The fallow deer extends far beyond its original range due to recurrent extinctions and reintroductions.In Sicily, the species became extinct in the 19th century and reintroduced at the beginning of 1980. Individuals were initially restricted to fenced areas, however, many escaped and began rapid colonization. Here we report fallow deer population estimations in two areas comprising the bulk of individuals in Sicily: the Madonie mountains and the Ficuzza Nature Reserve, and we discuss the potential impacts and solutions. The data we collected confirm that fallow deer populations are in marked expansion in both areas, particularly in the Madonie. Compared to their initial range, fallow deer have now been recorded in several localities and an increasing number of conflicts have been reported, particularly regarding competition with domestic animals and damage to agricultural crops. The fallow deer’s natural predator, the wolf, is no longer present, and hunting is forbidden inside these protected areas. Preliminary results of the effects of feral dogs in the control or repellence of fallow deer seem interesting, although further studies are needed to fully understand their potential impact on the ecosystem. Surprisingly, Europe has no common ungulate management policy within national parks, making a comparison of results between countries difficult. Furthermore, the lack of studies assessing fallow deer population dynamics and their ecologicalrole impose a number of constraints in defining the best strategy to pursue and extant Italian guidelines for ungulate management seem to be seldom applied in Sicily to date.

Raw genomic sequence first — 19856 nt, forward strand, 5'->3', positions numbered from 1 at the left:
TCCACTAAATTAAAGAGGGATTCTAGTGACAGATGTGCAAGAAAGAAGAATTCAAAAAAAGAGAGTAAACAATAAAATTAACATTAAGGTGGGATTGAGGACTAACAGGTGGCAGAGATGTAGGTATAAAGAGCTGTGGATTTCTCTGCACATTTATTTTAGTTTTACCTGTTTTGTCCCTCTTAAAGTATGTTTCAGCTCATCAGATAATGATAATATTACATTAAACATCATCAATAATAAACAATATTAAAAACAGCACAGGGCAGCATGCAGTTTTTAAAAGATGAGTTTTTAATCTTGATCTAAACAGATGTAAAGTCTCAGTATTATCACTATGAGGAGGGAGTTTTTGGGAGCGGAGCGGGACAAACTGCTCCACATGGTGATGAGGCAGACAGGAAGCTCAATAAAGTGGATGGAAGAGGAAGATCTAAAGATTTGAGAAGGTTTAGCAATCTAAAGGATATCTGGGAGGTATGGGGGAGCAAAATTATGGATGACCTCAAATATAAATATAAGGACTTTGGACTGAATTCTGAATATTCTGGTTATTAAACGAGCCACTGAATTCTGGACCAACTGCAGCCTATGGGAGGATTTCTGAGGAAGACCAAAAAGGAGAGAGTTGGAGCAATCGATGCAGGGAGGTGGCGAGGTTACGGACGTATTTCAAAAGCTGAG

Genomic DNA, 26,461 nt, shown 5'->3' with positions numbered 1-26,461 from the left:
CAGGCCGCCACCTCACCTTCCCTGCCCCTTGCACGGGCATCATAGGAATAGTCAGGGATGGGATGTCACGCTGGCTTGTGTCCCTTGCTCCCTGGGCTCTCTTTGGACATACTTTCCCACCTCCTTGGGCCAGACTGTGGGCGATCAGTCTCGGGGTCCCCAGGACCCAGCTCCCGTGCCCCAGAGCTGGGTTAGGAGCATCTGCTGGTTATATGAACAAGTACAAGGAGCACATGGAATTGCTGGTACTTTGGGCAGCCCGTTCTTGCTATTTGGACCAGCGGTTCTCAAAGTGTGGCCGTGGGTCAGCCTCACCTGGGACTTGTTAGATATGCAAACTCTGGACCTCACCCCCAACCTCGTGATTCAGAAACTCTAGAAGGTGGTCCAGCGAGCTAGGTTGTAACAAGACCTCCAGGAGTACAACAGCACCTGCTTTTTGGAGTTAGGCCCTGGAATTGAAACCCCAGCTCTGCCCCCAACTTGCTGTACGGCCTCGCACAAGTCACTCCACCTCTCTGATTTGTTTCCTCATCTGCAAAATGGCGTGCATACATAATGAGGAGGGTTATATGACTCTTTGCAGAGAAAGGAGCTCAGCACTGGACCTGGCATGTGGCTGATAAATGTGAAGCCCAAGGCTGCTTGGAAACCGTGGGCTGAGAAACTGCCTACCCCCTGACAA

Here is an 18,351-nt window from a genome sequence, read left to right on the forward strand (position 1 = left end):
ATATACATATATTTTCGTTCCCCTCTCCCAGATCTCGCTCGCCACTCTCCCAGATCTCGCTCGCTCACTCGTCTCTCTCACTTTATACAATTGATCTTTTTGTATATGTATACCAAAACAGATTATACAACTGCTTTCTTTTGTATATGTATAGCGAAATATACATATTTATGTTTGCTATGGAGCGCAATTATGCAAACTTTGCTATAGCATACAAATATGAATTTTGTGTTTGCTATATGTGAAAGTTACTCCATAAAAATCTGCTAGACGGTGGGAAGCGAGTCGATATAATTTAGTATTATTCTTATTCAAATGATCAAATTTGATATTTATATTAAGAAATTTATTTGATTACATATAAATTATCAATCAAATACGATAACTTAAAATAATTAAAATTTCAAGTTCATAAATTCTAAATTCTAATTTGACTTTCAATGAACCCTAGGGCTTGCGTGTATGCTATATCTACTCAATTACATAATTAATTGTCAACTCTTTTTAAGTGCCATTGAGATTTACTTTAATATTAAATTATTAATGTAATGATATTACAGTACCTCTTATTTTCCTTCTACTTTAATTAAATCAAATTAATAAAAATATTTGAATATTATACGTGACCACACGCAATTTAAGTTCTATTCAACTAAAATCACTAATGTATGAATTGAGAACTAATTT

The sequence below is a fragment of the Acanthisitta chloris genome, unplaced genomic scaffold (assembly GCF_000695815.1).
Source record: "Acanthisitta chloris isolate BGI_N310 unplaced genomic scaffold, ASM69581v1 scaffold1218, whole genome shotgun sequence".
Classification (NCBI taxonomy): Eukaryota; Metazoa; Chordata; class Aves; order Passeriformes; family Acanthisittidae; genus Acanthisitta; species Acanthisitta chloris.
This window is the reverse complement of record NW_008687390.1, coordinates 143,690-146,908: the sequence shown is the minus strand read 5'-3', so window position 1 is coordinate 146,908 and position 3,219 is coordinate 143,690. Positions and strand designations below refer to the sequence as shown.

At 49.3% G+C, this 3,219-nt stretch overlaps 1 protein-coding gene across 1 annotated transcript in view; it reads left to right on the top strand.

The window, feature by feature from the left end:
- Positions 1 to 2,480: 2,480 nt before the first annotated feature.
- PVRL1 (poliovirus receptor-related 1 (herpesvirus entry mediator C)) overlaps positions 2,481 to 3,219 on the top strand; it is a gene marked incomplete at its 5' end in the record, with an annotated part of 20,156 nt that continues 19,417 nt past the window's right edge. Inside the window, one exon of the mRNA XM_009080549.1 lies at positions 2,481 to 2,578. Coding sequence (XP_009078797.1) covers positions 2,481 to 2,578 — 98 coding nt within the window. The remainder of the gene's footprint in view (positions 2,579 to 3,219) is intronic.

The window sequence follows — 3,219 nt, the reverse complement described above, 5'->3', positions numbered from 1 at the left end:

|Titolo della pubblicazione ospite||Life on islands. 1. Biodiversity in Sicily and surrounding islands. Studies dedicated to Bruno Massa|
|Numero di pagine||11|
|Stato di pubblicazione||Published - 2020|